“The incidents of sudden cardiac deaths in youth sports right now is considered to be 1 in 200,000,” Kumar said. “That being said, in our area alone we had two young athletes die this fall. No symptoms or signs, they went into cardiac arrest at a practice and died.
“The question is why are these kids dying?”
New Jersey has been at the forefront of mandating cardiac screenings and implementing measures to prevent sudden cardiac arrest in high school sports.
In 2012, New Jersey lawmakers implemented Janet’s Law, which requires that all public and private K-12 schools in the state have an emergency-action plan for sudden cardiac arrest and to have an AED within approximately 90 seconds of the athletic field or gym. The following year Gov. Chris Christie signed the Scholastic Student-Athlete Safety Act, a law that includes a pre-participation physical evaluation form and a mandate for parents to sign an educational pamphlet that explains the symptoms of sudden cardiac arrest.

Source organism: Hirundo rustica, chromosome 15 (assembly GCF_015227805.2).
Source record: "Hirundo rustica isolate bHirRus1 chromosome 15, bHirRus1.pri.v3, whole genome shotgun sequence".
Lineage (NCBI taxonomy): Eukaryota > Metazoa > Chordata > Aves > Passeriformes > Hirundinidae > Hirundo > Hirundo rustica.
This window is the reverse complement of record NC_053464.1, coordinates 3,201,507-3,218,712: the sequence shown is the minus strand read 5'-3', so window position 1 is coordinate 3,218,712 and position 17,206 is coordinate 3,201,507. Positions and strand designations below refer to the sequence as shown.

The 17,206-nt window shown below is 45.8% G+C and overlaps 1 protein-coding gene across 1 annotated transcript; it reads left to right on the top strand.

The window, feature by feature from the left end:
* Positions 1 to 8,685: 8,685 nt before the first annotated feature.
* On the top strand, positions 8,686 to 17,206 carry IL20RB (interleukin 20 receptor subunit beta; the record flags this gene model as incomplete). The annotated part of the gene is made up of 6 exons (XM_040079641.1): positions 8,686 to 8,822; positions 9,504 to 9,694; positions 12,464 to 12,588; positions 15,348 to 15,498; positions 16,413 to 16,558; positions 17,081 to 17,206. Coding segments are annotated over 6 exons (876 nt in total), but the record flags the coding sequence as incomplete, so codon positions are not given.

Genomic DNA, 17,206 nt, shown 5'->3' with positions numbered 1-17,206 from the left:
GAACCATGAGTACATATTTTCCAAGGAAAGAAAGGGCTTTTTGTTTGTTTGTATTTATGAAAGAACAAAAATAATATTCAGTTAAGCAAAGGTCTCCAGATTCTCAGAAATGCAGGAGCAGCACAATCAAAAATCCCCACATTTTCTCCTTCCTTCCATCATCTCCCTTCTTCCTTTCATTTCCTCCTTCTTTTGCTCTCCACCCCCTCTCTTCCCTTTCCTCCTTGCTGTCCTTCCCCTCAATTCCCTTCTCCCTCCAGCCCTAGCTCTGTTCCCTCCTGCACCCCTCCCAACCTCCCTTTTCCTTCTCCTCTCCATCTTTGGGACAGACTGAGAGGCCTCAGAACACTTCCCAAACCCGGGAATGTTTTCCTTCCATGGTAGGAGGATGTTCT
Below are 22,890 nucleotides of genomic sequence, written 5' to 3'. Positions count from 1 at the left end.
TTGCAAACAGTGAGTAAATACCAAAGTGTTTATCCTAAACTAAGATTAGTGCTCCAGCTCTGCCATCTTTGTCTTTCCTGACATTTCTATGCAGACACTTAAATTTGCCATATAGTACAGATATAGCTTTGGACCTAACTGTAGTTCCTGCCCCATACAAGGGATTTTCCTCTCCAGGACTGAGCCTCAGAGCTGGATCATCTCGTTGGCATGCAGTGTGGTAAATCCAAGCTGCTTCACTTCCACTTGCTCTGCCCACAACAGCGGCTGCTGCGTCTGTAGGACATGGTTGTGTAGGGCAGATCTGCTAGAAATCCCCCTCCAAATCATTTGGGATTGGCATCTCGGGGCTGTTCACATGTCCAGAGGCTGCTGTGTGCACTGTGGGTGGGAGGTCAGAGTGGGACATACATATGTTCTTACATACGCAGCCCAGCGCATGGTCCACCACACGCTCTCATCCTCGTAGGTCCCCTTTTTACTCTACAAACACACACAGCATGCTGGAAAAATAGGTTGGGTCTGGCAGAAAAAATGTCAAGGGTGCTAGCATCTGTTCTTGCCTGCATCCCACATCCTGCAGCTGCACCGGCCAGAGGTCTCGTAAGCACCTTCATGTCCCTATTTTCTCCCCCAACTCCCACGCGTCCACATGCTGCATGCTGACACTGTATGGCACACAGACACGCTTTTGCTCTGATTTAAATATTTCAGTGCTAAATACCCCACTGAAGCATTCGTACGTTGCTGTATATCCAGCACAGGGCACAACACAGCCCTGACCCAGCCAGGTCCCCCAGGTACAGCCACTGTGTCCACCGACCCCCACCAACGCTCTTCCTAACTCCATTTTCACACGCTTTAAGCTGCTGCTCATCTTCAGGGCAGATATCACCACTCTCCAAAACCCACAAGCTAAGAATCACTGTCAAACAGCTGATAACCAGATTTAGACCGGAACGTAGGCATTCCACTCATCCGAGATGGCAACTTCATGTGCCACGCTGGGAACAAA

Fisher, who is on the board of Parent Heart Watch, a non-profit organization that serves as a national voice for protecting youth athletes from sudden cardiac arrest, said his goal is to get a law passed requiring parents to sign questionnaires on their child’s heart history at the point of signups for their youth leagues throughout the state.
But Kumar said questionnaires and cardiac screenings aren’t enough.
“There are a lot of cardiac abnormalities that might not be detected from a screenings,” she said. “As we met throughout the fall, we realized (mandating) screenings wouldn’t be the right path.”